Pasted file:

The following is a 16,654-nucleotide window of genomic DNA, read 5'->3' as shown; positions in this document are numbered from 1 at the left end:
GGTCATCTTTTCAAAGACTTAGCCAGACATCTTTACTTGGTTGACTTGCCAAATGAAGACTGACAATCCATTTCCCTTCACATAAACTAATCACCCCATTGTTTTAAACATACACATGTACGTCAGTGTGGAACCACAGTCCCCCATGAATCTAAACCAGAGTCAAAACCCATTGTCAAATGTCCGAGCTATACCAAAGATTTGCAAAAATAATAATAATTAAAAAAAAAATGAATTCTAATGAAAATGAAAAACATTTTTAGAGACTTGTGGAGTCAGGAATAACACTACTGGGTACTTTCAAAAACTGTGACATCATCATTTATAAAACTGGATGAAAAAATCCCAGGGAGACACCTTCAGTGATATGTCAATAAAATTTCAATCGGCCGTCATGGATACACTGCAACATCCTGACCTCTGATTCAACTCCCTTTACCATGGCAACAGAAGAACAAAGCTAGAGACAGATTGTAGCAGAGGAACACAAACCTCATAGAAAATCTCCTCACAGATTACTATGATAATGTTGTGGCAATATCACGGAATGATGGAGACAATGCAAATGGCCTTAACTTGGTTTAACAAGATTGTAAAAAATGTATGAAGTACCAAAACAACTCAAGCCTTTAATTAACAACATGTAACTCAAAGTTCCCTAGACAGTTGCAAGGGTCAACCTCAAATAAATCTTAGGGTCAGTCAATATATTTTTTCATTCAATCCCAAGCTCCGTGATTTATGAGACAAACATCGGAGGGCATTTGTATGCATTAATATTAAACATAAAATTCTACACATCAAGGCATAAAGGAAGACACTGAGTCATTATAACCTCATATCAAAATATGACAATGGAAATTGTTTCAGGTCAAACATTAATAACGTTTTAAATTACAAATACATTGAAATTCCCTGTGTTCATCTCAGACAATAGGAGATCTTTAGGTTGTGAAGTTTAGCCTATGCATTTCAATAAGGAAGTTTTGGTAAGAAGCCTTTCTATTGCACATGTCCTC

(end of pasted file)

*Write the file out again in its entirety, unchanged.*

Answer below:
The following is a 16,654-nucleotide window of genomic DNA, read 5'->3' as shown; positions in this document are numbered from 1 at the left end:
GGTCATCTTTTCAAAGACTTAGCCAGACATCTTTACTTGGTTGACTTGCCAAATGAAGACTGACAATCCATTTCCCTTCACATAAACTAATCACCCCATTGTTTTAAACATACACATGTACGTCAGTGTGGAACCACAGTCCCCCATGAATCTAAACCAGAGTCAAAACCCATTGTCAAATGTCCGAGCTATACCAAAGATTTGCAAAAATAATAATAATTAAAAAAAAAATGAATTCTAATGAAAATGAAAAACATTTTTAGAGACTTGTGGAGTCAGGAATAACACTACTGGGTACTTTCAAAAACTGTGACATCATCATTTATAAAACTGGATGAAAAAATCCCAGGGAGACACCTTCAGTGATATGTCAATAAAATTTCAATCGGCCGTCATGGATACACTGCAACATCCTGACCTCTGATTCAACTCCCTTTACCATGGCAACAGAAGAACAAAGCTAGAGACAGATTGTAGCAGAGGAACACAAACCTCATAGAAAATCTCCTCACAGATTACTATGATAATGTTGTGGCAATATCACGGAATGATGGAGACAATGCAAATGGCCTTAACTTGGTTTAACAAGATTGTAAAAAATGTATGAAGTACCAAAACAACTCAAGCCTTTAATTAACAACATGTAACTCAAAGTTCCCTAGACAGTTGCAAGGGTCAACCTCAAATAAATCTTAGGGTCAGTCAATATATTTTTTCATTCAATCCCAAGCTCCGTGATTTATGAGACAAACATCGGAGGGCATTTGTATGCATTAATATTAAACATAAAATTCTACACATCAAGGCATAAAGGAAGACACTGAGTCATTATAACCTCATATCAAAATATGACAATGGAAATTGTTTCAGGTCAAACATTAATAACGTTTTAAATTACAAATACATTGAAATTCCCTGTGTTCATCTCAGACAATAGGAGATCTTTAGGTTGTGAAGTTTAGCCTATGCATTTCAATAAGGAAGTTTTGGTAAGAAGCCTTTCTATTGCACATGTCCTC